I found the KL MRT / LRT / Monorail system easy to understand, and of course map apps helped greatly in planning my route. While there were still the rush-hour crowds (trains on the Putrajaya MRT line for example, came at 5-8 minute intervals during rush hour (vs 2-minute intervals we’re used to back home)), it was manageable, and the trains’ travel time was predictable. I’ve also been taking the KLIA trains from the city centre to the airport – no risk of traffic jams or delays.
The last mile is sometimes more challenging (e.g. ArcLab Malaysia’s office was 15 minutes’ walk from the MRT station, with the feeder bus only coming at half-hourly intervals). But as a healthy person I could still manage it.
I think if even more KL friends took public transport during workdays, the traffic jam situation would be considerably better too. I am getting used to it, and even managed to give directions to someone (in Bahasa Melayu!).
4. Consumers’ Digital Adoption is extremely high
KL consumers are fully digital and mobile.
Common with cities everywhere, KL commuters are viewing social media on their phones in the trains and also while walking. Payment apps are commonly used, and Malaysia’s DuitNow is inter-operable with Singapore’s PayNow for business entities – however, for hawkers and sole proprietors here whose DuitNow payment QR code is to their personal bank accounts – Singapore’s PayNow could not be used. There are obviously alternatives, e.g. Fave is widely-accepted so travellers from Singapore like me could use our app in both countries, and card payments even more ubiquitous.
As a former public servant, I pay close attention to public policy and also followed Malaysia Prime Minister Anwar Ibrahim’s Budget Announcement – it’s great to see support for digitalisation initiatives.
I definitely think there is room for more adoption of digital in business, like the work ArcLab does empowering companies to digitalise SOPs. We’ll keep working hard on that front and hope to serve many more Malaysia businesses in the coming months!
5. Malaysian cuisine is sedap (Malay for “delicious” – note: Singapore’s is also sedap)
Malaysian food is great. I will not steer into comparisons of which country’s food is better. I personally think Singapore and Peninsular Malaysian food are just different expressions of equally great Malayan cuisine (high-school friends Sudhir Thomas Vadaketh & Sumana Rajaratnam’s term from their book “Floating on a Malayan Breeze“).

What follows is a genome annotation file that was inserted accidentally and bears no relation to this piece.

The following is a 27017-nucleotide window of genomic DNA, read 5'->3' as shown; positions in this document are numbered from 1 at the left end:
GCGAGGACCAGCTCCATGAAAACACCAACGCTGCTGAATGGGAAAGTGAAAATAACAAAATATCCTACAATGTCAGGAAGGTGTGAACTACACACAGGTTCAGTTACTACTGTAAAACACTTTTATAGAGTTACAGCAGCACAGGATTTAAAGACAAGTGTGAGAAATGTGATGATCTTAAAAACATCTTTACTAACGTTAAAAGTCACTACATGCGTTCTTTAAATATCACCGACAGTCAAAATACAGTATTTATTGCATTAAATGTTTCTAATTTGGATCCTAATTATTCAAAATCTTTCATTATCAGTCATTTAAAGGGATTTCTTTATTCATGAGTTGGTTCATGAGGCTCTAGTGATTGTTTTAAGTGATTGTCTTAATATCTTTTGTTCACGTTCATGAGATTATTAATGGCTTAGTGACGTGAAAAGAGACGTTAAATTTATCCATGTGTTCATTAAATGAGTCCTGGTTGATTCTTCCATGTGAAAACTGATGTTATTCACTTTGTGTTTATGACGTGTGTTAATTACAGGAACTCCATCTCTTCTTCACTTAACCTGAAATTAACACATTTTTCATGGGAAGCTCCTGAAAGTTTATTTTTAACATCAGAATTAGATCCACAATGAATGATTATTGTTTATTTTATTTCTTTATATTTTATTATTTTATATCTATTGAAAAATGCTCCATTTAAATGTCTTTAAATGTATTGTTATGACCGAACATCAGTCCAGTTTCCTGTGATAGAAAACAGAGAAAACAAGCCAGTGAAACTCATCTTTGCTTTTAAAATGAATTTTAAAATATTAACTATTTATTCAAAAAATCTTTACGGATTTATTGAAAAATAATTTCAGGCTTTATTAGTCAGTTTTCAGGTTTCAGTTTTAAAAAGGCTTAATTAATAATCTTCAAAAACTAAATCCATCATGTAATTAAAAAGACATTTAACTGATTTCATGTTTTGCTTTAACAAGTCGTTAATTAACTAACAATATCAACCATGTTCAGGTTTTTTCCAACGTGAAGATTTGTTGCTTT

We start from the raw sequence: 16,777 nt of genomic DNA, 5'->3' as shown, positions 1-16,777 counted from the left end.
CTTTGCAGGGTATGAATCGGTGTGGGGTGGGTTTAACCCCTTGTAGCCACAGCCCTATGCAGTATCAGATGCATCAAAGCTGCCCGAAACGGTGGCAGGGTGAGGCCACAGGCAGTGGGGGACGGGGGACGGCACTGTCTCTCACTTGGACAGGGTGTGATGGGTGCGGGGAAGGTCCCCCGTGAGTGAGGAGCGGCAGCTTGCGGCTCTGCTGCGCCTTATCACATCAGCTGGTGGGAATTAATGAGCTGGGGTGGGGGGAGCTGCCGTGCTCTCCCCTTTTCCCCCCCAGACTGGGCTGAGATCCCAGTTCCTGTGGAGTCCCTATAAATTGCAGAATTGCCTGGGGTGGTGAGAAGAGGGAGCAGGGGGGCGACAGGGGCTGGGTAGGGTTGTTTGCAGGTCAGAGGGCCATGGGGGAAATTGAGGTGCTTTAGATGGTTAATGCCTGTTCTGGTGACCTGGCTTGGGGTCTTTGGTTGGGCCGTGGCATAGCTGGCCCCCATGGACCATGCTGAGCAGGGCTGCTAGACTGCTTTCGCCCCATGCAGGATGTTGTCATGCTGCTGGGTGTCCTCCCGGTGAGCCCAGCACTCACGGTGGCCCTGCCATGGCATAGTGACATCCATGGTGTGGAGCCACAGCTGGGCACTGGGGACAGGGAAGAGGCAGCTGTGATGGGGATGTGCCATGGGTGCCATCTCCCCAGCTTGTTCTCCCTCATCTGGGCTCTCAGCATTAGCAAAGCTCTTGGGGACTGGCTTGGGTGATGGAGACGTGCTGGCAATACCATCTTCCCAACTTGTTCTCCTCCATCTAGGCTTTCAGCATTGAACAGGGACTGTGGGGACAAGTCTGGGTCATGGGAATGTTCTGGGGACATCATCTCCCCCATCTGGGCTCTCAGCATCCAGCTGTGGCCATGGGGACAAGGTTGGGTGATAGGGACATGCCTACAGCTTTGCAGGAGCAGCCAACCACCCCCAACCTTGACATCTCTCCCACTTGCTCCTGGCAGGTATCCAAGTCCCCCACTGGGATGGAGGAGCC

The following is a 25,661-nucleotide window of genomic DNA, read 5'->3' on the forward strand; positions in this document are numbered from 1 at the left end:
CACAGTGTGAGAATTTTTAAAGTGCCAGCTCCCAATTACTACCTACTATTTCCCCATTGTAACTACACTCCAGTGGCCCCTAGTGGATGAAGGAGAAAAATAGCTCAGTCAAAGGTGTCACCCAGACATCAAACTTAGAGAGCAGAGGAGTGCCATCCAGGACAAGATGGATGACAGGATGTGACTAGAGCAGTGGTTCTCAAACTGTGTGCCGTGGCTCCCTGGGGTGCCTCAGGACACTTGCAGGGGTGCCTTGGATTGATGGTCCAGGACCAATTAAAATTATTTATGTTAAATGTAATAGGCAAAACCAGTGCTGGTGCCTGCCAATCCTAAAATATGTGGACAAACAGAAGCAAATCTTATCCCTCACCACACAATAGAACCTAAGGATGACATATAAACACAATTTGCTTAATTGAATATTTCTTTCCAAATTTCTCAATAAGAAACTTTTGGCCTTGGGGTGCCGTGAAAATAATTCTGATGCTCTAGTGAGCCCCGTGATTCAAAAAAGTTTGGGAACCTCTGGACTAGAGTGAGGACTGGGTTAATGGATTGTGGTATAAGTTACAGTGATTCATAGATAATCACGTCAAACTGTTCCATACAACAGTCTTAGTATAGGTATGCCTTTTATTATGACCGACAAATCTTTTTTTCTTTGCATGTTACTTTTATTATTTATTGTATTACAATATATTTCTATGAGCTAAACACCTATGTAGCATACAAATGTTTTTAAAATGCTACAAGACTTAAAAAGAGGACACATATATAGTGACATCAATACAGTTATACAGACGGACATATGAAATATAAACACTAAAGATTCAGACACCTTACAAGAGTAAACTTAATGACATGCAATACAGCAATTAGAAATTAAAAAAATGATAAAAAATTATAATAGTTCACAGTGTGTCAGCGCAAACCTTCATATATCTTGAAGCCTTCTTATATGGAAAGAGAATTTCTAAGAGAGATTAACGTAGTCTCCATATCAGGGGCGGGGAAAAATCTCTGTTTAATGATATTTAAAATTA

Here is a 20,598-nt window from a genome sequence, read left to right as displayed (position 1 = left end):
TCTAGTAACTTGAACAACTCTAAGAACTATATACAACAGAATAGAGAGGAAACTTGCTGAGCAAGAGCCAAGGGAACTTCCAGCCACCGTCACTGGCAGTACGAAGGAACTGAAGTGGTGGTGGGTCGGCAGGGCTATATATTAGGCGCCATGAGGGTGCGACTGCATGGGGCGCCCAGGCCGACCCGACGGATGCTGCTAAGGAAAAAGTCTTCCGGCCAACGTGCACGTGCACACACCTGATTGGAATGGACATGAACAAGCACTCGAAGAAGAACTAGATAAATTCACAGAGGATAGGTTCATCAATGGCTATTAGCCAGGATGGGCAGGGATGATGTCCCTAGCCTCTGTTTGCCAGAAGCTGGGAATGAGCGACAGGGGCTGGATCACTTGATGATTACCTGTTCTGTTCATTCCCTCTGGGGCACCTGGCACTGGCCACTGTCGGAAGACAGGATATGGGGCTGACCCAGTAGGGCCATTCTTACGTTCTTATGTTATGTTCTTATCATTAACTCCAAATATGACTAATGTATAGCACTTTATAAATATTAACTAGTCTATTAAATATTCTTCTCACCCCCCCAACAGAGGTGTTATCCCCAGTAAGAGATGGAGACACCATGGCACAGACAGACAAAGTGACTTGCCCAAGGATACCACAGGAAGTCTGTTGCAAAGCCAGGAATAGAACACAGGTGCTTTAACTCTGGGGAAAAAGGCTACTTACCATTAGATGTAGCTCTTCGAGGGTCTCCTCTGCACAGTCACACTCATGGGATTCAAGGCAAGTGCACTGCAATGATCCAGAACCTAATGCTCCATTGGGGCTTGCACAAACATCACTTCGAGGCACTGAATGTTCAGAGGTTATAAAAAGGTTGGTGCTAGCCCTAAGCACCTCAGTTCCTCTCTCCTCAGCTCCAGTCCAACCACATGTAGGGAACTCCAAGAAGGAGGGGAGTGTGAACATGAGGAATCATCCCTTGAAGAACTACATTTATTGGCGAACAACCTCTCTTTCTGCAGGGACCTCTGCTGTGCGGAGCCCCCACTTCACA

I’ve had great Nasi Lemak (shout-out to Taste Legendary at Chow Kit market (note: not halal)), Chicken Rice, Biriyani, Peranakan Laksa, Bak Kut Teh (Pork rib soup / tea), Beef Noodles, Soto Ayam, just to name a few. I also like the Yong Tau Foo Chee Cheong Fun (tofu dishes with rice rolls) from Restoran Kuchai Lama, which I eat plain as it’s lighter and healthier. At my age I do need to watch the diet closely and make sure to hit the gym and swim every other day, so the calories going in are used up. Heh.
As an aside – since I’m also here in KL on weekends, I took the chance to be a tourist, walking around the different KL neighbourhoods, as well as visiting Batu Caves, counting the 272 steps 😅 and burning the calories from all that eating…
I also visited the Bank Negara Malaysia (“BNM”) Museum and Gallery. As some may know, the earliest days of my career were spent at the Monetary Authority of Singapore. Hence I’ll always have a natural affinity for Central Bank & Financial Regulator colleagues. My BNM Museum visit brought back many good memories, especially the replica Bloombergs in the Dealing Room exhibition which transported me back to my Reserve Management days. It was great fun, and the Fintech exhibits were very educational too.
I’d been saying this for a while now, but we’re still at Day 1 of ArcLab’s journey to empower businesses to upskill their deskless workforces.
I hope to keep having the opportunity to learn from customers and businesses here, and also to learn from Malaysia’s founders and startup and technology community. For us coming from Singapore, where many problems have already been solved and we’re honestly just making small tweaks to improve quality of life (“1st-world problems” as some may put it), there is value in broadening horizons to see how different things are in different places, and help to solve them with our heads and hearts.
I think there is great scope for ArcLab to grow here in Malaysia, and contribute to improving lives and livelihoods in this country.
if there is any way that I and ArcLab can be helpful, please reach out.
And if you know a business who could benefit from an easier way to train their workforce, please get in touch with us at firstname.lastname@example.org.
I hope to write another travelogue soon! Meanwhile…
#ArcLab #MalaysiaBoleh ! 🇲🇾 🇸🇬